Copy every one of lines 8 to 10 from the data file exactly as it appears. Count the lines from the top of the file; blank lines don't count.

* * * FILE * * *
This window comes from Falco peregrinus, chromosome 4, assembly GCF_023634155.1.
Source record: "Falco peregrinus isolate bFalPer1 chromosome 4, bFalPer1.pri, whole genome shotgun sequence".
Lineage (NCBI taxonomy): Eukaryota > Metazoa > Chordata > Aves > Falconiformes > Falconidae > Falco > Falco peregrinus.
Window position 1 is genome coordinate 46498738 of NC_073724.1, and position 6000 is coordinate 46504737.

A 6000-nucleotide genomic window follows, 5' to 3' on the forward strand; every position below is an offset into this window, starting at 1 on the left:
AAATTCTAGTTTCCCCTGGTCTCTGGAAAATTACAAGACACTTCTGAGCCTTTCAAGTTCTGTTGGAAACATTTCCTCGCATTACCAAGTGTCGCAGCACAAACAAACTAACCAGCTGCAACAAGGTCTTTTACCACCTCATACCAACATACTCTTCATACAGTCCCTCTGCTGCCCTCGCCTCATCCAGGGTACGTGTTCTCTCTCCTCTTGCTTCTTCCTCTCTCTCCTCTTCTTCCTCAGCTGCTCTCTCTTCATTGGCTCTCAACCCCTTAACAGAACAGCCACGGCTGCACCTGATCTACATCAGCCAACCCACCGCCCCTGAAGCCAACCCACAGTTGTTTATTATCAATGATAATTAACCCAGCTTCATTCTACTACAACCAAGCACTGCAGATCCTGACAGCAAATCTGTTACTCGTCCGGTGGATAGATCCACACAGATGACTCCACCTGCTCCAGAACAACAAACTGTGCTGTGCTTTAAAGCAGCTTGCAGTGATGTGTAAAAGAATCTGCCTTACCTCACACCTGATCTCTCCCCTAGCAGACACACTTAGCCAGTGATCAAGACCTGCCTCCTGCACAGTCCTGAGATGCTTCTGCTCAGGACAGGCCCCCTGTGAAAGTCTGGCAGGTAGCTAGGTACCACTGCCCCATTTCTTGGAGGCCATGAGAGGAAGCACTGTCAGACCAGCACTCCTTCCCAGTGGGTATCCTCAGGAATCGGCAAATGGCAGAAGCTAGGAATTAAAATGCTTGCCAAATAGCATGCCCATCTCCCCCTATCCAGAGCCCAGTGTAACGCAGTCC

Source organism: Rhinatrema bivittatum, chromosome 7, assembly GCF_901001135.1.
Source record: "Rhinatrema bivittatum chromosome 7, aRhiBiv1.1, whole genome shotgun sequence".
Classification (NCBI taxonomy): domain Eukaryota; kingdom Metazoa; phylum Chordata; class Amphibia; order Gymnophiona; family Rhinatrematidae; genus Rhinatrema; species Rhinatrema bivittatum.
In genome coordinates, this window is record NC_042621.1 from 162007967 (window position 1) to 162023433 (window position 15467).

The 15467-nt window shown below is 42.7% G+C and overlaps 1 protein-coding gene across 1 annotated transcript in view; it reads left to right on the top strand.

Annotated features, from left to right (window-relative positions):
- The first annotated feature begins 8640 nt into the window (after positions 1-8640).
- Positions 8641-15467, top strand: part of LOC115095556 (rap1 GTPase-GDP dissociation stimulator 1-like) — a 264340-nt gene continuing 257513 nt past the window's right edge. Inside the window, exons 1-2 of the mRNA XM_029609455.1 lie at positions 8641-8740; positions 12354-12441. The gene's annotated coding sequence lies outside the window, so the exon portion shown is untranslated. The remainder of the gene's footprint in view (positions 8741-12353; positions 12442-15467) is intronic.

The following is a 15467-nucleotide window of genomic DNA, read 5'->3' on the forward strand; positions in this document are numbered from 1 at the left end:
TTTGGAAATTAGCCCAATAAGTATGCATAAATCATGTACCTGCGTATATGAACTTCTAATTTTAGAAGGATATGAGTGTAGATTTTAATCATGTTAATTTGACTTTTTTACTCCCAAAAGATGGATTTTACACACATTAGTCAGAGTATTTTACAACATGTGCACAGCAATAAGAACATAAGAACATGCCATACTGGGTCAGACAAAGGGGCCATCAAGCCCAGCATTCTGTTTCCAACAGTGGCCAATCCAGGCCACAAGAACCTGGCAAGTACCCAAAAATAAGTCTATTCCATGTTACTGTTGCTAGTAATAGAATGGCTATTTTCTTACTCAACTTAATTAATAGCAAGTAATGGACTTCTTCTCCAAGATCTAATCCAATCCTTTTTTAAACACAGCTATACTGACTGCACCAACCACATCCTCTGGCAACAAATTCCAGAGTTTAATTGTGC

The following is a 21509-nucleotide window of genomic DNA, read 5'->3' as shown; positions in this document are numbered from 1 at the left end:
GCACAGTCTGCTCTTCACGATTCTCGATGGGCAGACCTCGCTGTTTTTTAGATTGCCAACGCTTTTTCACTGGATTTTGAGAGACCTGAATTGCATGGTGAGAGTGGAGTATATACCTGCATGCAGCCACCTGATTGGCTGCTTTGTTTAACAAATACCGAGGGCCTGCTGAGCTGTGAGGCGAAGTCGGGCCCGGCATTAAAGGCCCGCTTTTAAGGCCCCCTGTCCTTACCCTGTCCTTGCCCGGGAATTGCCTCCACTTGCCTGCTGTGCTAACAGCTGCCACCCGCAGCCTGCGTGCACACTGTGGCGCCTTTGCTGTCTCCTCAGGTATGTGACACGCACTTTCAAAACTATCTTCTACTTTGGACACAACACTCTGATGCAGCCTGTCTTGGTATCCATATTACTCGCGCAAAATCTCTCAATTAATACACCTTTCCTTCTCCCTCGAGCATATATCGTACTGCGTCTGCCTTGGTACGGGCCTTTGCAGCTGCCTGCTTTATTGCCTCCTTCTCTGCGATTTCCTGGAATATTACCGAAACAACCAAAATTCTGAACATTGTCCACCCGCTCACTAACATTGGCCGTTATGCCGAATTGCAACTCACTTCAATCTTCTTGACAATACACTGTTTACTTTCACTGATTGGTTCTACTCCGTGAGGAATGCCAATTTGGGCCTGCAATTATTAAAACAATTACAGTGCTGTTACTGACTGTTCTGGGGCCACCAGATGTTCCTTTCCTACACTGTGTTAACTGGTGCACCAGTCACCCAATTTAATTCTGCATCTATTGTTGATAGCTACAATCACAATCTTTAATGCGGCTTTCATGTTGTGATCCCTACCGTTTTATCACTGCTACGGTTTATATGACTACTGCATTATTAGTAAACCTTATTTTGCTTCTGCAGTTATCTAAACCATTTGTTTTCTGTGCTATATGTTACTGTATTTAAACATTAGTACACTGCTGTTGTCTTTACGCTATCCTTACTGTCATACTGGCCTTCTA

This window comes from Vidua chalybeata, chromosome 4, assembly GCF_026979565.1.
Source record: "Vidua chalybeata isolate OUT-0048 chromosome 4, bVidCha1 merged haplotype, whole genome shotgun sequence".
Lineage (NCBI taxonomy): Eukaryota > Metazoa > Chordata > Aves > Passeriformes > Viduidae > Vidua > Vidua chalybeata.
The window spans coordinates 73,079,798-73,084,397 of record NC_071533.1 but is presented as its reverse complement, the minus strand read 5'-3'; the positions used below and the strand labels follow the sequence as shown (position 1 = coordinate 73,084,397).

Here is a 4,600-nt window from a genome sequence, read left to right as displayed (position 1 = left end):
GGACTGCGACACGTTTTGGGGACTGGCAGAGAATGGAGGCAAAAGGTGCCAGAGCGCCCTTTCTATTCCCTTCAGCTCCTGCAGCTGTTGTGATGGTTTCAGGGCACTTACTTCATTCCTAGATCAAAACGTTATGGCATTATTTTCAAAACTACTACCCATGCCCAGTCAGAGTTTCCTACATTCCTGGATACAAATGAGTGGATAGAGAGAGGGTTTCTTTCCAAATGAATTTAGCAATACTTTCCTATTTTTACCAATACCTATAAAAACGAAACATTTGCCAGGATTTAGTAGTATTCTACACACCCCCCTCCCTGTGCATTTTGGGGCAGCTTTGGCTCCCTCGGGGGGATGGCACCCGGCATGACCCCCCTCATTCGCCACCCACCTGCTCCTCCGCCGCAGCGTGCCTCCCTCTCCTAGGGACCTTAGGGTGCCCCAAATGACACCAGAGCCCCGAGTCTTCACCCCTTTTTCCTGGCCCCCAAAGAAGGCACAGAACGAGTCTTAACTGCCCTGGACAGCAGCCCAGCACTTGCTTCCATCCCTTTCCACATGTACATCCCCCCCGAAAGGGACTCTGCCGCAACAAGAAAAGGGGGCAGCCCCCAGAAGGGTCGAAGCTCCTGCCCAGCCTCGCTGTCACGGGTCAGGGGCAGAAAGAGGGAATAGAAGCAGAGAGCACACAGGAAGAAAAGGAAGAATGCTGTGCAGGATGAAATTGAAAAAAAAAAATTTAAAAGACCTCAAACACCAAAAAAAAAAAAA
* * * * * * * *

Source record: "Rhinatrema bivittatum chromosome 7, aRhiBiv1.1, whole genome shotgun sequence".
Classification (NCBI taxonomy): domain Eukaryota; kingdom Metazoa; phylum Chordata; class Amphibia; order Gymnophiona; family Rhinatrematidae; genus Rhinatrema; species Rhinatrema bivittatum.
In genome coordinates, this window is record NC_042621.1 from 162007967 (window position 1) to 162023433 (window position 15467).